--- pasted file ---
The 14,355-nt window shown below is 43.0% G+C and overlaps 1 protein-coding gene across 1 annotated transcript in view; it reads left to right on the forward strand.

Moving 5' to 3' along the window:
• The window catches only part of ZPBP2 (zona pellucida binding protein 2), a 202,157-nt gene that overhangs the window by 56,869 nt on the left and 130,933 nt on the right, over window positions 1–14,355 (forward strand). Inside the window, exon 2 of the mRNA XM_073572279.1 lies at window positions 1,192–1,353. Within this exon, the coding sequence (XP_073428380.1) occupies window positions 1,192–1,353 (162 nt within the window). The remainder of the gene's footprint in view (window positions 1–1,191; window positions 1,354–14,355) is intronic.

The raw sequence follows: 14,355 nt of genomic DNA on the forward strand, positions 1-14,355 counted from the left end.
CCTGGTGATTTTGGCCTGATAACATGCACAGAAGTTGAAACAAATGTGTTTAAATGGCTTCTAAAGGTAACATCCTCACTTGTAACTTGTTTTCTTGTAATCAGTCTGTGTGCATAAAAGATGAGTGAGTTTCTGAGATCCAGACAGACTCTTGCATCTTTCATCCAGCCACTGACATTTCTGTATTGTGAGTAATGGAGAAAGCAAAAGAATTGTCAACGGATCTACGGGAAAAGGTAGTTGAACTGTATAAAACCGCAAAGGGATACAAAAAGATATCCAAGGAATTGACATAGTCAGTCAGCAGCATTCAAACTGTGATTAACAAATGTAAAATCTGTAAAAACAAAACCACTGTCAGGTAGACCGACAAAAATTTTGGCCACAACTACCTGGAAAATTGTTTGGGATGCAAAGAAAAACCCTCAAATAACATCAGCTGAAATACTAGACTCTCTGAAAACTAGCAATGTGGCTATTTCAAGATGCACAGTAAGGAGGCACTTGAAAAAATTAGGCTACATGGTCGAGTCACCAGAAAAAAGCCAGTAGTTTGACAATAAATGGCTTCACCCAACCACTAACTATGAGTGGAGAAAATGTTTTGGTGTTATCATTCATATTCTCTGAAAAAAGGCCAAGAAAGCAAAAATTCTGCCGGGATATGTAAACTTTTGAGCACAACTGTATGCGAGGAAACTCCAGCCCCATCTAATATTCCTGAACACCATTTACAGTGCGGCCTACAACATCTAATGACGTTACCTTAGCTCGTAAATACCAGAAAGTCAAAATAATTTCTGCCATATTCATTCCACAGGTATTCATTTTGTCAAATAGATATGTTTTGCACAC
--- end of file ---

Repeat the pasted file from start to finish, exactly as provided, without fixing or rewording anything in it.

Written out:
The 14,355-nt window shown below is 43.0% G+C and overlaps 1 protein-coding gene across 1 annotated transcript in view; it reads left to right on the forward strand.

Moving 5' to 3' along the window:
• The window catches only part of ZPBP2 (zona pellucida binding protein 2), a 202,157-nt gene that overhangs the window by 56,869 nt on the left and 130,933 nt on the right, over window positions 1–14,355 (forward strand). Inside the window, exon 2 of the mRNA XM_073572279.1 lies at window positions 1,192–1,353. Within this exon, the coding sequence (XP_073428380.1) occupies window positions 1,192–1,353 (162 nt within the window). The remainder of the gene's footprint in view (window positions 1–1,191; window positions 1,354–14,355) is intronic.

The raw sequence follows: 14,355 nt of genomic DNA on the forward strand, positions 1-14,355 counted from the left end.
CCTGGTGATTTTGGCCTGATAACATGCACAGAAGTTGAAACAAATGTGTTTAAATGGCTTCTAAAGGTAACATCCTCACTTGTAACTTGTTTTCTTGTAATCAGTCTGTGTGCATAAAAGATGAGTGAGTTTCTGAGATCCAGACAGACTCTTGCATCTTTCATCCAGCCACTGACATTTCTGTATTGTGAGTAATGGAGAAAGCAAAAGAATTGTCAACGGATCTACGGGAAAAGGTAGTTGAACTGTATAAAACCGCAAAGGGATACAAAAAGATATCCAAGGAATTGACATAGTCAGTCAGCAGCATTCAAACTGTGATTAACAAATGTAAAATCTGTAAAAACAAAACCACTGTCAGGTAGACCGACAAAAATTTTGGCCACAACTACCTGGAAAATTGTTTGGGATGCAAAGAAAAACCCTCAAATAACATCAGCTGAAATACTAGACTCTCTGAAAACTAGCAATGTGGCTATTTCAAGATGCACAGTAAGGAGGCACTTGAAAAAATTAGGCTACATGGTCGAGTCACCAGAAAAAAGCCAGTAGTTTGACAATAAATGGCTTCACCCAACCACTAACTATGAGTGGAGAAAATGTTTTGGTGTTATCATTCATATTCTCTGAAAAAAGGCCAAGAAAGCAAAAATTCTGCCGGGATATGTAAACTTTTGAGCACAACTGTATGCGAGGAAACTCCAGCCCCATCTAATATTCCTGAACACCATTTACAGTGCGGCCTACAACATCTAATGACGTTACCTTAGCTCGTAAATACCAGAAAGTCAAAATAATTTCTGCCATATTCATTCCACAGGTATTCATTTTGTCAAATAGATATGTTTTGCACAC